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Gina, my heart goes out to you.

I've just come home from the Isadora Duncan Awards ceremony, where we all mourned Smuin's death, though we were all still in shock. The Smuin Ballet dancer, Amy Seiwert came forward to speak on behalf of Smuin's dancers, many of whom came out with her. There was an altar in the lobby set up with photos and flowers by Krissy Keefer, the founder of Dance brigade, who has always proclaimed her admiration for his "Song for Dead Warriors." The whole house was filled with a sense of loss --

Sarah Linnie Slocum, who was his lighting designer, was one of the names read out during the 'in Memoriam" section, by Frank Shawl and Joanna Berman, the MCs -- and it was impossible for me not to see Joanna 20 years ago in "Hearts," in her yellow dress in the "small" role of the "other" girl, which she danced so brilliantly.

Evelyn Cisneros has moved to Los Angeles and wasn't there, alas. It was not a memorial, of course, but merely a ceremony colored by his memory -- though he had never, I don't believe, won an Izzy award. Though he HAD come to a ceremony to speak on behalf of Sarah Linnie Slocum when she won an Izzie award.

Many many dancers have owed a lot to Michael Smuin, but no-one is so attached in the public's mind with Smuin as Cisneros is -- his Cinderella, his heroine in Song for Dead warriors, and one of his great Juliets (she also danced the heroine, the "Garance" character, in "Hearts"). Larger than life.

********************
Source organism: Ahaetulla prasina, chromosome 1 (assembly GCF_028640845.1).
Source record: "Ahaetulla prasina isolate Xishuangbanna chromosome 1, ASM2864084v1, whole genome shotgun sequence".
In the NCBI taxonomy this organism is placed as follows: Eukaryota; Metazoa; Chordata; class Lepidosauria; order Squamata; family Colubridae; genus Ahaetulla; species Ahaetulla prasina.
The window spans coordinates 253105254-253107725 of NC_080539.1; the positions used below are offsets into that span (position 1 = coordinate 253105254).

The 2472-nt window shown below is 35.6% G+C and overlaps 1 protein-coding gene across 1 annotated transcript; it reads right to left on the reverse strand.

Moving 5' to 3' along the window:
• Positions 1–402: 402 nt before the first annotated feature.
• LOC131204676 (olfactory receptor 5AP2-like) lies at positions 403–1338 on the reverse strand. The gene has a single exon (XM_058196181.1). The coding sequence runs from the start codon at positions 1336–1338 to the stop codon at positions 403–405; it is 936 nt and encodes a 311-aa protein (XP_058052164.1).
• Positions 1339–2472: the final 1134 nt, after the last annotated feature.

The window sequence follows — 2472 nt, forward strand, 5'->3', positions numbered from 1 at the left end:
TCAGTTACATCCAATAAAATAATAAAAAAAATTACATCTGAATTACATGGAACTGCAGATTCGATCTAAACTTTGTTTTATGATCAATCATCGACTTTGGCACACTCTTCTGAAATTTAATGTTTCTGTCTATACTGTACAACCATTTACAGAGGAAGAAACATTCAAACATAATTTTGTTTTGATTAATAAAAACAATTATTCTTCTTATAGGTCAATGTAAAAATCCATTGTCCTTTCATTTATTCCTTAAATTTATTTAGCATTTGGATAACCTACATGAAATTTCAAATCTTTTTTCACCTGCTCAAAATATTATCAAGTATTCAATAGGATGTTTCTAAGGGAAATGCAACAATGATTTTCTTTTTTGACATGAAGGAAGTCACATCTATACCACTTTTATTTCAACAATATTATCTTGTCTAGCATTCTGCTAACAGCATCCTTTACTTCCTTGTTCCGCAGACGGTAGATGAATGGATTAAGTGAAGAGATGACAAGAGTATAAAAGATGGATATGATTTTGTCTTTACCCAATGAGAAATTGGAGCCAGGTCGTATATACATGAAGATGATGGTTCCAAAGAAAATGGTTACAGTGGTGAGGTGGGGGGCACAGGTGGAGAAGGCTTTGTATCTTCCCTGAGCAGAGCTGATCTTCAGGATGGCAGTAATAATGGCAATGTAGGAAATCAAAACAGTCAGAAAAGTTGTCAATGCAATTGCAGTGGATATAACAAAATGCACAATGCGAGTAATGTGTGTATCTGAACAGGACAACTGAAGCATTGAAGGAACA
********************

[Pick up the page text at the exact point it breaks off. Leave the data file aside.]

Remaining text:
Lots to think about here.

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Well....I don’t know that I would go so far as to characterize age 68 as young, but there is no doubt that he died while still creative and energetic, and it was too soon. Unhappy news, indeed, and I wish the best to his family and his company.

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I was very saddened to hear the news about Michael Smuin last night. Although I never knew him personally (I passed by him only once in the hallway at the San Francisco Ballet School), since I grew up dancing in the Bay Area, it was impossible not to feel Smuin's presence here. I knew many who danced with Smuin and my mother had season tickets to the San Francisco Ballet throughout my childhood. His ballets were my first introductions to dance. I especially remember "Romeo and Juliet" with Jim Sohm and Diana Weber. A beautiful rendition. As well as "Shinju" and the "Tempest". I saw "Sophisticated Ladies" on Broadway which I thought was brilliant. I have always been a huge fan of Michael Smuin and I feel this is a great loss to the ballet world. My condolences go out to his family and the many, many dancers who have worked with him. Rest in Peace.

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Shock, sadness, and many many memories. And not so many of live performances, but rather all those PBS Dance in America performances, which still remain to refresh our memories; if only, if only...

Deepest condolences to all those touched by his creativity and generosity.